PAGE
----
In May, at the World Trade Organization’s headquarters in Geneva, WTO member countries launched the first in a series of meetings aimed at confronting a grave threat to our ocean: fisheries subsidies.
Governments pay an estimated $20 billion per year in damaging types of fisheries subsidies to offset costs such as fuel, gear, and vessel construction. Most of that money goes to industrial fishers, essentially underwriting more fishing than the ocean can support by helping vessels go farther and fish for longer periods and with greater capacity than they would without the financial aid.
This is having disastrous consequences for many fish populations and in some cases harming or threatening habitat and marine wildlife.
The May meeting in Geneva was part of a series of kick-off negotiations towards an international agreement to reduce these subsidies and give fish stocks time to recover. Spurred on by a commitment in the United Nations Sustainable Development Goals to address these subsidies by 2020, WTO members will meet throughout the summer to lay the groundwork for more formal negotiations on an agreement in the fall. Critically, WTO decisions are supported by a dispute resolution and compliance mechanism through which countries can impose trade penalties on noncompliant nations. Given that WTO rules are among the most strongly supported in international law and that the WTO has near global membership, the organization is the best forum for tackling fisheries subsidies.
Although this issue has been on the WTO’s radar since 2001, and member countries have had spurts of progress on several occasions, deadlocks over other issues have undercut these opportunities. The Sustainable Development Goals have provided the political momentum needed to rekindle the debate and, we hope, find a breakthrough. The WTO makes its major decisions at its biennial ministerial conference, and the next one, in December 2019, will be the last opportunity to reach a deal on fisheries subsidies before the U.N. deadline.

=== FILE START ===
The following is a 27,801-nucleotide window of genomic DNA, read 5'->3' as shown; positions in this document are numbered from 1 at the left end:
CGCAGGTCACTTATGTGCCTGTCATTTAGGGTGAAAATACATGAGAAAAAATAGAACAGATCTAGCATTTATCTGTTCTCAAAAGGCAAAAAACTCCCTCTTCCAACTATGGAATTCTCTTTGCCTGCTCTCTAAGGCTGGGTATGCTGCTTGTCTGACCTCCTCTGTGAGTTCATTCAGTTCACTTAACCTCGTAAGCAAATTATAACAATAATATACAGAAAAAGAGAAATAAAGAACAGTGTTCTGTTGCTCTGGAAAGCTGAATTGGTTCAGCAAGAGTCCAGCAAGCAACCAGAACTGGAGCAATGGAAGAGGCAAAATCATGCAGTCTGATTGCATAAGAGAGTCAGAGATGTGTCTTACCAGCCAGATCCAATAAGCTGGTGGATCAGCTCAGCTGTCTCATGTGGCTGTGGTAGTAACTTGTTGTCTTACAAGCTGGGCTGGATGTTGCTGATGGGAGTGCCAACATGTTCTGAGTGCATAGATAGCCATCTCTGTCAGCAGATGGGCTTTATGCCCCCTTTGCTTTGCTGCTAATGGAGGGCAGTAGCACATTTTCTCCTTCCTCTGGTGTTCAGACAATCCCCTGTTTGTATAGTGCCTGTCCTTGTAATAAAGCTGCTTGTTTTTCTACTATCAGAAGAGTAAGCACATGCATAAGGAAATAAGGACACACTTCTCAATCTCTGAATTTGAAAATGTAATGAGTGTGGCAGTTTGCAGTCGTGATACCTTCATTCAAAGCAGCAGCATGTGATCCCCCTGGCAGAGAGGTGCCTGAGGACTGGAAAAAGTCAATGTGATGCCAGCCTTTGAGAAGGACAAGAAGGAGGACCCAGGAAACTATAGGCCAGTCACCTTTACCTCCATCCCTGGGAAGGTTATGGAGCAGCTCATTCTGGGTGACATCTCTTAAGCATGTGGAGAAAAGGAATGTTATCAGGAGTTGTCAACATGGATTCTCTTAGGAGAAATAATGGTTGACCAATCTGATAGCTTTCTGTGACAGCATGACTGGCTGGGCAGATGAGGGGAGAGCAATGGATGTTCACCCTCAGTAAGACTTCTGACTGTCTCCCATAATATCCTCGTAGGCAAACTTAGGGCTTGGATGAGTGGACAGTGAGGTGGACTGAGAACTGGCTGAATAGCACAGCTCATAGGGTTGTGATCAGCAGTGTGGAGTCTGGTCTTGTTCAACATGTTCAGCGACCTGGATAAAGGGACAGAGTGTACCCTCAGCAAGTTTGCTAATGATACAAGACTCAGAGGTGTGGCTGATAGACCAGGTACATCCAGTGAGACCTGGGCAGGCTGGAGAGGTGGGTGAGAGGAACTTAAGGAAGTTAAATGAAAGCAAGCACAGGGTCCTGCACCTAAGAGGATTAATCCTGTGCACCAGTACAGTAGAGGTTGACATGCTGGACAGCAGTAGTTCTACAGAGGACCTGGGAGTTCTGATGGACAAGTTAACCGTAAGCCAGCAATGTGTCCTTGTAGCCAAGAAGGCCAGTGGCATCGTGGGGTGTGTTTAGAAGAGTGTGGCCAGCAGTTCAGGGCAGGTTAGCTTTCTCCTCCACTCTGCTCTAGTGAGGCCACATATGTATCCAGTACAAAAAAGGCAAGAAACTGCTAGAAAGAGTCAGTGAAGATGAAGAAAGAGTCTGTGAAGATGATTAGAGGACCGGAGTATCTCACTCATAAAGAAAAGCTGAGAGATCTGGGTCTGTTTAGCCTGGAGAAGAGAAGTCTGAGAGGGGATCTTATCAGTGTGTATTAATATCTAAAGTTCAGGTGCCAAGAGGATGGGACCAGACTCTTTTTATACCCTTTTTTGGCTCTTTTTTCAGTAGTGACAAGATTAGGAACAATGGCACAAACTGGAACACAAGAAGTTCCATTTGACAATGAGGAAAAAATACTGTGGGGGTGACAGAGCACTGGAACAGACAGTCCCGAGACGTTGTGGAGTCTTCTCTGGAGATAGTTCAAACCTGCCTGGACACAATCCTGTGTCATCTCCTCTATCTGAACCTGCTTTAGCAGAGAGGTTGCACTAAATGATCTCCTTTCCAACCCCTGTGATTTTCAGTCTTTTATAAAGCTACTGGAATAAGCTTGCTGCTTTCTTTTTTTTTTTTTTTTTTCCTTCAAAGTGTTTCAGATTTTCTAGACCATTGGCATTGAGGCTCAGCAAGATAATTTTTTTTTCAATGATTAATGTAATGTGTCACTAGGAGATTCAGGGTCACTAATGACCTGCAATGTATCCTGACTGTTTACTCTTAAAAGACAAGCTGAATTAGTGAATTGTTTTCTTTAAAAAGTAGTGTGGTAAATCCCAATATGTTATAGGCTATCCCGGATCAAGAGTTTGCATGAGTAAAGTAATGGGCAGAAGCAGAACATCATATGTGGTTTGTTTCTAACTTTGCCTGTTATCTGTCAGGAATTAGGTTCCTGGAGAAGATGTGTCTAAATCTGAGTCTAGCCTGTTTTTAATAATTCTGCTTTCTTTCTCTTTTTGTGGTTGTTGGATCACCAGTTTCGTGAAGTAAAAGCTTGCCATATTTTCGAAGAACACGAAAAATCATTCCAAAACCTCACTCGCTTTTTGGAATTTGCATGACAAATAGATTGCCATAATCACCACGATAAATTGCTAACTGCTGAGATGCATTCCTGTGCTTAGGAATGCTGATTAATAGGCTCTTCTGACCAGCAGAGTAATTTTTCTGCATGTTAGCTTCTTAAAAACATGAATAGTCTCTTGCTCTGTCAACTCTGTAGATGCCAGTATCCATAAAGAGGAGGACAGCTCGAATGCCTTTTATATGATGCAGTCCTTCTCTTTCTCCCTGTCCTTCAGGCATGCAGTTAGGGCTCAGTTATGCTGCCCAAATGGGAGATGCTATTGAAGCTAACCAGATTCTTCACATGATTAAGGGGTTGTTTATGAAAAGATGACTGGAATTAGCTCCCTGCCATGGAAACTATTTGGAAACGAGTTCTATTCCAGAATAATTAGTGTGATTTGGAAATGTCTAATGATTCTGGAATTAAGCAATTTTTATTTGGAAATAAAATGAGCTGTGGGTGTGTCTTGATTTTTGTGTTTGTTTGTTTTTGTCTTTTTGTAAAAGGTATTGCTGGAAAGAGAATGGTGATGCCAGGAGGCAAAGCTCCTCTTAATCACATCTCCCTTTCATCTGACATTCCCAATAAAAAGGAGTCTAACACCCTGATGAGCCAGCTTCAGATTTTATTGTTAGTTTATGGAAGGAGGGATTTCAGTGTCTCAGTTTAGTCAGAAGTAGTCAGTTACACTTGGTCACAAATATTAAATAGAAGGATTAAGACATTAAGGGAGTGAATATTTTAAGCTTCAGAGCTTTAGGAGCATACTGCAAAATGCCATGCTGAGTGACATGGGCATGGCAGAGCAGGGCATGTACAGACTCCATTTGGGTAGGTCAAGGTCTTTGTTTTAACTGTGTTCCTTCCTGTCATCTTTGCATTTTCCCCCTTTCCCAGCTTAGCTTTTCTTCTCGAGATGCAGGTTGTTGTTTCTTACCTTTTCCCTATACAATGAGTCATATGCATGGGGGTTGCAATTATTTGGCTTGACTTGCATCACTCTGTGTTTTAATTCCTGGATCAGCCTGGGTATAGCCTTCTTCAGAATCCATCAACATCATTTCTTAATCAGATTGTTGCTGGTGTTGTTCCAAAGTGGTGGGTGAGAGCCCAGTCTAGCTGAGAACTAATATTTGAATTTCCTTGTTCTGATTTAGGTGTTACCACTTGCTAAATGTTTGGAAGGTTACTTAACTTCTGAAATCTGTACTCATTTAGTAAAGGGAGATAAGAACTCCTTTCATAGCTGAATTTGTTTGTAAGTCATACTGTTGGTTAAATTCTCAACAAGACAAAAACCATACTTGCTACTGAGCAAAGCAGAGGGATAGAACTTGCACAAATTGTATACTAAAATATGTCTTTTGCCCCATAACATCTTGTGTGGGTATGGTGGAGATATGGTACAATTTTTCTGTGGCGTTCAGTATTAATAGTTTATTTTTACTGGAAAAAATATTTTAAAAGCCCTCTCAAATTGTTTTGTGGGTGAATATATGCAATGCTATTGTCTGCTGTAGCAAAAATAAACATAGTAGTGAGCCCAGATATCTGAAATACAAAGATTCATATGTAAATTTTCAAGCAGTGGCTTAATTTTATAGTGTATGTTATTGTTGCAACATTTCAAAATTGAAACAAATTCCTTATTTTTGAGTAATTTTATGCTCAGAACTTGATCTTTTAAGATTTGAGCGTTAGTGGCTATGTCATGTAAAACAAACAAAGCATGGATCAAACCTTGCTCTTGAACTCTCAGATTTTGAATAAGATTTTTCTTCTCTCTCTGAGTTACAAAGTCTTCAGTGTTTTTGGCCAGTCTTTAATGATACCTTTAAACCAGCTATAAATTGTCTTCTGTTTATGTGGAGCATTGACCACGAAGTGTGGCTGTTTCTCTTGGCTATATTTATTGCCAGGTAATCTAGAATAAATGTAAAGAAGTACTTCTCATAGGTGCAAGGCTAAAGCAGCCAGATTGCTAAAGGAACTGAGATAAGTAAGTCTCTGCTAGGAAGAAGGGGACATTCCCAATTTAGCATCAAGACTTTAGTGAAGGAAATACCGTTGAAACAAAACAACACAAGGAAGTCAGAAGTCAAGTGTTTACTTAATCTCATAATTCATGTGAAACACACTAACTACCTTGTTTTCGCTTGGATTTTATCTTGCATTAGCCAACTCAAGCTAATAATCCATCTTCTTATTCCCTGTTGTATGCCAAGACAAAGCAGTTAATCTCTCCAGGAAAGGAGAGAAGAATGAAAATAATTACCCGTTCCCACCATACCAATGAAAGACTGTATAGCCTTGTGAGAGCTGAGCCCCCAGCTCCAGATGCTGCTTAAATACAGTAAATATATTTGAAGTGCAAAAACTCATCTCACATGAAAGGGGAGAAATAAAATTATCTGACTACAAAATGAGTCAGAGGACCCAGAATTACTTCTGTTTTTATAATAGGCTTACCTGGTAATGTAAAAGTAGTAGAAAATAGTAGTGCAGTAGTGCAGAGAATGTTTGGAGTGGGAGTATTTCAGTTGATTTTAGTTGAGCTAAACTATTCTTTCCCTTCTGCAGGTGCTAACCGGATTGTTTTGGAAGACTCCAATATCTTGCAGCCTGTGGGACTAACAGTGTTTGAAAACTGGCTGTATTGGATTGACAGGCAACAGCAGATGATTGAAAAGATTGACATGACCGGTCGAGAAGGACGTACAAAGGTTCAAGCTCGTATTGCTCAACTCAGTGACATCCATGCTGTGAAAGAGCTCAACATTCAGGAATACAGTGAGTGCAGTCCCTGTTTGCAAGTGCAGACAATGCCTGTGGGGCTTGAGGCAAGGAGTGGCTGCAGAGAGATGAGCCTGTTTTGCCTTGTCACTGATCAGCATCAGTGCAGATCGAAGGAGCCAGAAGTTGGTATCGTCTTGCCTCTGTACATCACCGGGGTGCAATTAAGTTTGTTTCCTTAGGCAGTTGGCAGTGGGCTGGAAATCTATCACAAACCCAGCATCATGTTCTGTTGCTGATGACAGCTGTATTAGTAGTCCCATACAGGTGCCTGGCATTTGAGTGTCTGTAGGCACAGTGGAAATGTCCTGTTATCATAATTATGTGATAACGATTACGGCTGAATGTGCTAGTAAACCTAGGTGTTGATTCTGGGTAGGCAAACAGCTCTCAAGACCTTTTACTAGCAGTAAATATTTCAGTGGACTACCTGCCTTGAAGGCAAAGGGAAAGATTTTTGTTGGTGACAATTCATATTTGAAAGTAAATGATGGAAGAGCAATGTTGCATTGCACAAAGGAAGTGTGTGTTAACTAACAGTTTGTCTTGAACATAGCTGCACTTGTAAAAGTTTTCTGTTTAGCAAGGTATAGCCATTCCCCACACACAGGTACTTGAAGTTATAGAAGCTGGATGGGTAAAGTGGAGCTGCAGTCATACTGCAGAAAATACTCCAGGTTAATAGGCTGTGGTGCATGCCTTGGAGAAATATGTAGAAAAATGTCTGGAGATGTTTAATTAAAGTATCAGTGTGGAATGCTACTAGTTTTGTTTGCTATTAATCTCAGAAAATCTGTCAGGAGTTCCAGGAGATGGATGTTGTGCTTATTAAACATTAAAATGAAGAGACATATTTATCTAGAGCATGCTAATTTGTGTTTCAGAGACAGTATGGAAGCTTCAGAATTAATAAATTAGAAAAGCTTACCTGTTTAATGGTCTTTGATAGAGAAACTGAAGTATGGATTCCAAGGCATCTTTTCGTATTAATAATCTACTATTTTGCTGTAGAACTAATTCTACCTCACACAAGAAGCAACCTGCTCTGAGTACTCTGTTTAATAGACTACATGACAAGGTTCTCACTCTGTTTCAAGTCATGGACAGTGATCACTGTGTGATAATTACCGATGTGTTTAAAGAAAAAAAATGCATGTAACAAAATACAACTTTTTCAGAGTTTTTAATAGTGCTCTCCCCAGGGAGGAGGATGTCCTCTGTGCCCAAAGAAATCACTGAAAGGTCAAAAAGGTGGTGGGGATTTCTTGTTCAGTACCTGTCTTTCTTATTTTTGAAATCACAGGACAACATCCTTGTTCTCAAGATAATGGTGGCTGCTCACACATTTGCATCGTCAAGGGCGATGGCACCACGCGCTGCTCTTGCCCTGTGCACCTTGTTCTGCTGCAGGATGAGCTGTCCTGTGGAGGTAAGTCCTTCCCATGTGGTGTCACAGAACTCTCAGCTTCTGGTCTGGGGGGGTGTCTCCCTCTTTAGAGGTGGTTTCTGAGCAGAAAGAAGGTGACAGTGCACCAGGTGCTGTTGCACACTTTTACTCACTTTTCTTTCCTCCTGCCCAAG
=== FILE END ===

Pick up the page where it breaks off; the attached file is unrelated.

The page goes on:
Until then, deliberations will go forward in the WTO’s Negotiating Group on Rules, the committee responsible for working out the details of an agreement. Several countries—individually and in groups—have submitted proposals. As part of its spring and summer sessions, the group’s chair, Ambassador Roberto Zapata of Mexico, is pushing participants to synthesize their proposals into a single negotiating text reflecting all the options on the table.
Meanwhile, WTO members are using the thematic summer sessions to grapple with tough questions. For example, under the precautionary management approach, fishing should not be subsidized unless scientists can verify a stock’s sustainability. But how should that apply to countries that lack the capacity to determine which stocks are overfished? And how should the agreement deal with stocks that have not been assessed? WTO negotiators face the challenge of supporting developing countries without allowing exceptions to become so broad that they compromise the outcome.
The hardest work will come this fall, after countries will have completed their thematic discussions and need to start building consensus towards an agreement. Whatever emerges from the Rules Group will be transmitted to the ministerial conference in 2019 for a final decision and, we hope, adoption.
By curbing harmful fisheries subsidies, the WTO can address one of the main global drivers of overfishing and marine environmental degradation. Governments must keep to the commitment they made to meet the Sustainable Development Goals and do everything they can to ensure that these WTO negotiations succeed in 2019.
Elizabeth Wilson is the director of international conservation policy for The Pew Charitable Trusts.